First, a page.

The Bill makes sure that we can help the rural post office, village shop, garage or local pub. It enables us to give parish councils greater powers, and makes sure that those who are dependent on the life and the livelihood of country sports will not find themselves rated. It ensures that parish councils can be set up because people want them, and not after an enormously complicated and arcane process. Above all, it is designed to ensure that the parish council plays a much more important role in British society than it has until now.

I believe in subsidiarity--[Hon. Members: "Oh."]--but I notice that most people think that subsidiarity is all right when it means taking power from people on a superior rung of the system, but they are not terribly good at pushing the power down to people on lower rungs. I notice that district councils are keen to take county council or Government powers, but less eager to hand them on to school governors, hospital trusts or, indeed, parish councils. The Bill is designed to ensure that parish councils play a more important role in our lives. That is right, and I commend the Bill to the House.

4.31 pm

Mr. Frank Dobson (Holborn and St. Pancras): The Bill covers mainly local government and rating in rural areas, as the Secretary of State has been at infinite pains to point out. It was introduced to put right things that are wrong in rural areas, and there are certainly many things that need to be put right. Over the past 17 years, little attention has been paid to the problems faced by people living in rural areas. Many of those problems have got much worse, some are getting worse and some are a direct result of Government policies.

Just look at the record. Crime has more than doubled in rural areas. Unemployment has risen more sharply in rural areas than elsewhere. Homelessness has doubled in rural England and rural Wales; in rural Scotland, it has trebled--yet still the Government stop councils building houses. Deregulation has deprived hundreds of villages of any bus service at all. Village schools have disappeared because the Government forced local education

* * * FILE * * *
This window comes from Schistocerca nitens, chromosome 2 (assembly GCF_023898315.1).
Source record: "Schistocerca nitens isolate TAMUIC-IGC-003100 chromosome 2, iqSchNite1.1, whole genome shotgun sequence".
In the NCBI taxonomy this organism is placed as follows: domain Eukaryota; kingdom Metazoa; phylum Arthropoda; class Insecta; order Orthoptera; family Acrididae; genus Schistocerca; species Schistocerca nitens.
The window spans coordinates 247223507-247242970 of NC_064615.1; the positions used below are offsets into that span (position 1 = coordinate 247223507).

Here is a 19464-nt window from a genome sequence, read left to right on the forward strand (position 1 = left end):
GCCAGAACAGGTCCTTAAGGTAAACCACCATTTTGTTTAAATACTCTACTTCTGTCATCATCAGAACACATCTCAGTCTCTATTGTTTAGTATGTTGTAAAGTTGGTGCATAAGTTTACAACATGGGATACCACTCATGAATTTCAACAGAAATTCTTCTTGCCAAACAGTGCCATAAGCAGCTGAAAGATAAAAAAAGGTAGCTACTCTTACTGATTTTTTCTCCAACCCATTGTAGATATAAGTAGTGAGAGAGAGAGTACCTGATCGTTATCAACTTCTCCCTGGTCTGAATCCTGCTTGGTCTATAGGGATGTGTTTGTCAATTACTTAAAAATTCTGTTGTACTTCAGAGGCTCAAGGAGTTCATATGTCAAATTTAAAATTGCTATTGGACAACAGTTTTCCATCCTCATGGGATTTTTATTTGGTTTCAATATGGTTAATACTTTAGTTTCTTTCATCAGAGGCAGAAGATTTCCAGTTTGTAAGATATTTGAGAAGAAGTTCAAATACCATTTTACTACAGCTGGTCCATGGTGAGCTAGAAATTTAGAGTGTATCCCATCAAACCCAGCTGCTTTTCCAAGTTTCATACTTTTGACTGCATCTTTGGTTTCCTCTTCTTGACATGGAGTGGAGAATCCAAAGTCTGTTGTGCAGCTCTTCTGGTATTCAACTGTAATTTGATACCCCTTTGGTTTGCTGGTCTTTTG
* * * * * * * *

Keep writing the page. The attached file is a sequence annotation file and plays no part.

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authorities to get rid of surplus places. Small local hospitals and cottage hospitals have been swept away and village shops have closed.

The Local Government and Rating Bill is a belated recognition that those things have gone wrong. It has been described by some as a confession of failure, because it highlights the Government's failures. If the Bill is a confession, it is a signed confession. It carries the names of the guilty on the back page: the Prime Minister, the Chancellor of the Exchequer, the Home Secretary, the Secretary of State for the Environment, the Secretary of State for Transport, the Secretary of State for Scotland and the Secretary of State for Wales have all had to sign the confession. For some curious reason, however, this Bill dealing with rural areas does not carry the name of the Minister of Agriculture, Fisheries and Food. It has been suggested by one of my less pleasant hon. Friends that another confession of failure on his part would probably be the final straw.